C-level briefing: GM for Enterprise talks to CBR about how innovative technologies are making the most of O2’s assets.
O2 differs from most of the other UK providers in that it lacks its own fixed assets, such as broadband. It also missed out during the 2013 spectrum auction, ending up with less spectrum to use compared to several of its competitors.
Three doesn’t have any significant presence in the enterprise market, meaning that the intended acquisition of O2 by Hutchinson Whampoa will not add any significant assets.
However, as O2’s Enterprise General Manager, Gavin Franks explains, the operator has been making use of the assets it does have in innovative ways to better serve the business market.
"Historically we’ve been very much a mobile-centric business, selling mobile with limited capabilities outside," he says.
"About five years ago we went on a journey within enterprise where we recognised that with the strong customer focus leadership we have on mobile, our customers were talking about a wider comms piece. We entered into what we called the ICT market at the time, looking at how we could start to grow outside mobile.
"From an enterprise perspective we’ve looked at what are the core capabilities we need and relationships and partnerships we need."
"At the heart of that is a wide area network delivery for customers with a cloud-based hosted application which is O2 wi-fi, our public wi-fi. What we started to do was build out our own core fixed data network with wi-fi and deliver a single service over that."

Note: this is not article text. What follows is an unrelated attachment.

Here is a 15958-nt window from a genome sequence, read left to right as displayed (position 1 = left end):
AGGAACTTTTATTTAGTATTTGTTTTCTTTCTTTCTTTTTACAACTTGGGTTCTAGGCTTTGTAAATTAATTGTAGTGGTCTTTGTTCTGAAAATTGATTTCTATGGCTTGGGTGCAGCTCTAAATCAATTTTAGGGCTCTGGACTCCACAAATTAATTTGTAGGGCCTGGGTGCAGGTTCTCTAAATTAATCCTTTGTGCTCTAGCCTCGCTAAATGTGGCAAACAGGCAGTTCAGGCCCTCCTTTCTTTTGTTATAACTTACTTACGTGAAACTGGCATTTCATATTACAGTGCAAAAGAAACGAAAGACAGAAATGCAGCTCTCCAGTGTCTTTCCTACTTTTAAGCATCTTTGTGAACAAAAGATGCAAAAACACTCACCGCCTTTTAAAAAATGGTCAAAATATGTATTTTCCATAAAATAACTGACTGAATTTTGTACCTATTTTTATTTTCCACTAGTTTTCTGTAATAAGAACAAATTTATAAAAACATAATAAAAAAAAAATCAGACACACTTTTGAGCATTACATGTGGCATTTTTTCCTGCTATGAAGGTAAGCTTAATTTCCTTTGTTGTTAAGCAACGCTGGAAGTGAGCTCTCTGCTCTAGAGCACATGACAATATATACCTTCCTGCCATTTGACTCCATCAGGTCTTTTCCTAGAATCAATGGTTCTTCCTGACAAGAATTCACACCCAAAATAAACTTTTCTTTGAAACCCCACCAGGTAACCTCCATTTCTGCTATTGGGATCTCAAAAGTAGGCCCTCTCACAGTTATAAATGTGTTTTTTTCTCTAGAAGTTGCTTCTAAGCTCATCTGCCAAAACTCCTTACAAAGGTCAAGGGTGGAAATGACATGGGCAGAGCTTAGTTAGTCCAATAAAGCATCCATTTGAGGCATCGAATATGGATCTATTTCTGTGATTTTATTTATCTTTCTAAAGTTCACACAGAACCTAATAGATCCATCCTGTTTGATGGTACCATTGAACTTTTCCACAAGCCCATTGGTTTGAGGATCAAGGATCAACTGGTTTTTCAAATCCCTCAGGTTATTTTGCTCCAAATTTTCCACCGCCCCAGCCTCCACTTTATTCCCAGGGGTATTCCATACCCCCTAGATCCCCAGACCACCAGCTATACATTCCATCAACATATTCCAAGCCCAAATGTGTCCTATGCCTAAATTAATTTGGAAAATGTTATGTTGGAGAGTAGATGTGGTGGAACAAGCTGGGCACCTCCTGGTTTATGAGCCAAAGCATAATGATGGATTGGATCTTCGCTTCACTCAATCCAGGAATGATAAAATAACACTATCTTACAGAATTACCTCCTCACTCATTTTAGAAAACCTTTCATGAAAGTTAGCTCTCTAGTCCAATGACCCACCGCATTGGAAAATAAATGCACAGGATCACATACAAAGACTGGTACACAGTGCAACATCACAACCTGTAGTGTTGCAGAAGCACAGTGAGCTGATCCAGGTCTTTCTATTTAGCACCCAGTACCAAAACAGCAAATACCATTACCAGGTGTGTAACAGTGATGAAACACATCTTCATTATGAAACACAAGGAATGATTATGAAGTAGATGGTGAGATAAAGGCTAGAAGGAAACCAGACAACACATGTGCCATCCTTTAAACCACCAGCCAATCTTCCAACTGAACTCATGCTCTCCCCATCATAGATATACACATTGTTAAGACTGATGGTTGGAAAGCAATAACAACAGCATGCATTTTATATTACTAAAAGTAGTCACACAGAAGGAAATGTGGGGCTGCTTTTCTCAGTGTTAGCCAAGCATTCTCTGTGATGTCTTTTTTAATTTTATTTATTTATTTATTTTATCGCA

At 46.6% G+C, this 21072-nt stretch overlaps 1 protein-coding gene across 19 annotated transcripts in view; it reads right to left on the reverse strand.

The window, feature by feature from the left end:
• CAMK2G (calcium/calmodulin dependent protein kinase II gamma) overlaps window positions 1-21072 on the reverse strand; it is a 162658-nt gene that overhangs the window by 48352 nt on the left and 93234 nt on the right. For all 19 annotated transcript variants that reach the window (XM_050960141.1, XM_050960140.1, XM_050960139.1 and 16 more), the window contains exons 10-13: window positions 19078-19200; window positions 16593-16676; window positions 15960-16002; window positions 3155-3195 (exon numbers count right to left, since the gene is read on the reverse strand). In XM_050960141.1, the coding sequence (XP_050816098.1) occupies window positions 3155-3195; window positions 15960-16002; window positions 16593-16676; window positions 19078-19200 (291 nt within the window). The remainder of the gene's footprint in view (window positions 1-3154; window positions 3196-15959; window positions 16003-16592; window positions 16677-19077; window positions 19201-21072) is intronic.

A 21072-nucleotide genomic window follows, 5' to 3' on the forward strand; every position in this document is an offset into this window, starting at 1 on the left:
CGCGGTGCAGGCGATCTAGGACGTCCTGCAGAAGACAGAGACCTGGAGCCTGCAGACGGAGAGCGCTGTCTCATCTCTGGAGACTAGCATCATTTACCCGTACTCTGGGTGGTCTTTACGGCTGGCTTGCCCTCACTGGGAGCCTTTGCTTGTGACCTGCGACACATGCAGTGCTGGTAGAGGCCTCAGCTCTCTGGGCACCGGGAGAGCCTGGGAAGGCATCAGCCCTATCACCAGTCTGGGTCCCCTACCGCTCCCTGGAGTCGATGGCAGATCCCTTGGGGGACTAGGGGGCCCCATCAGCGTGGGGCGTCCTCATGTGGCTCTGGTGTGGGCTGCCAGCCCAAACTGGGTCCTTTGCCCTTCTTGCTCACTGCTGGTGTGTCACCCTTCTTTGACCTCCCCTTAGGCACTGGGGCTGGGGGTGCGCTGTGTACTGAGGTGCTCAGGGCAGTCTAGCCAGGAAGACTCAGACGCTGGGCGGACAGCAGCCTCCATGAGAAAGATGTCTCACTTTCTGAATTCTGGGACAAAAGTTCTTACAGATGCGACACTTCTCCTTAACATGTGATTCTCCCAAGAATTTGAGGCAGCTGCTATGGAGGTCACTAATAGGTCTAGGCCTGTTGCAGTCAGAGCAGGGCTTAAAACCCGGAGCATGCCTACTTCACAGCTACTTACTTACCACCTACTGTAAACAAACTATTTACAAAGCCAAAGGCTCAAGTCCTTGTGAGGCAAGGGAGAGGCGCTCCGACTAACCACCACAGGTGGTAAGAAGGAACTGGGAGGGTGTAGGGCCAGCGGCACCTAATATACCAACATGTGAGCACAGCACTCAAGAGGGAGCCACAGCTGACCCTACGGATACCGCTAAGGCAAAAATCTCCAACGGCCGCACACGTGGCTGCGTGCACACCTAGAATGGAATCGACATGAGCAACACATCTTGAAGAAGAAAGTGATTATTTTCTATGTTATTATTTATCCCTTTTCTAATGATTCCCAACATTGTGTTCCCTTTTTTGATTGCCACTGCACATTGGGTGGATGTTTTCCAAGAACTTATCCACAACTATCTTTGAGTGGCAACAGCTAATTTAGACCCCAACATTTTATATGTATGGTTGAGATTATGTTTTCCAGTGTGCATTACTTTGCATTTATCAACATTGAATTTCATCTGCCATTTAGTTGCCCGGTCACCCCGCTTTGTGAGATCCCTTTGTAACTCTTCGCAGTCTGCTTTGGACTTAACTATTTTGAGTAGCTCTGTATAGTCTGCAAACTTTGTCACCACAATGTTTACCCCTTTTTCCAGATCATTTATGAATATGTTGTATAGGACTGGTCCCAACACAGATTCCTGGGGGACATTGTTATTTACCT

As Franks says, the sell-off of O2’s fixed broadband assets comprised the access network, not the core network.
"Two years ago, when we sold our broadband business to Sky we held onto our core network which we turned into our own fixed MPLS. The high-capacity network that powered our broadband has integrated with our cellular network. In terms of the access network, we’re in the same position as any other provider, buying wholesale from BT."
In 2015, as Franks explains, O2 brought together the wi-fi, cellular and fixed networks to create O2 Gateway. What O2 wants to move to is having an overall O2 network that customers can remain in regardless of the situation.
"Whether they’re sitting in an office and connected via one of the fibres that goes into our fixed platform, sitting in McDonald’s with O2 wi-fi, or in a park on the cellular network, they never leave the O2 network if they use their own business resources. It’s secure and also seamless and easy to use.
This means that customers don’t need to use VPNs, alongside other benefits.
"The other thing that that brings is simplicity. We put a single pipe into customers’ premises and then running multiple services. Rather than having voice or data, we have a single connection through Gateway."
This integration comes into play in several major areas. Through the 4G network, O2 is able to quickly provision sites or nodes onto a customer’s WAN network using the cellular data.
Franks says: "Rather than having to wait ages for a fixed line to be deployed by Openreach to provide that connectivity, we can do it pretty much immediately."
O2 also launched its own cloud platform last year.
"It’s a private cloud environment offering, flexibly, infrastructure and platform as a service capabilities," says Franks. "The key thing with that is that we are using it to host some of our own applications and services. This includes O2 wi-fi.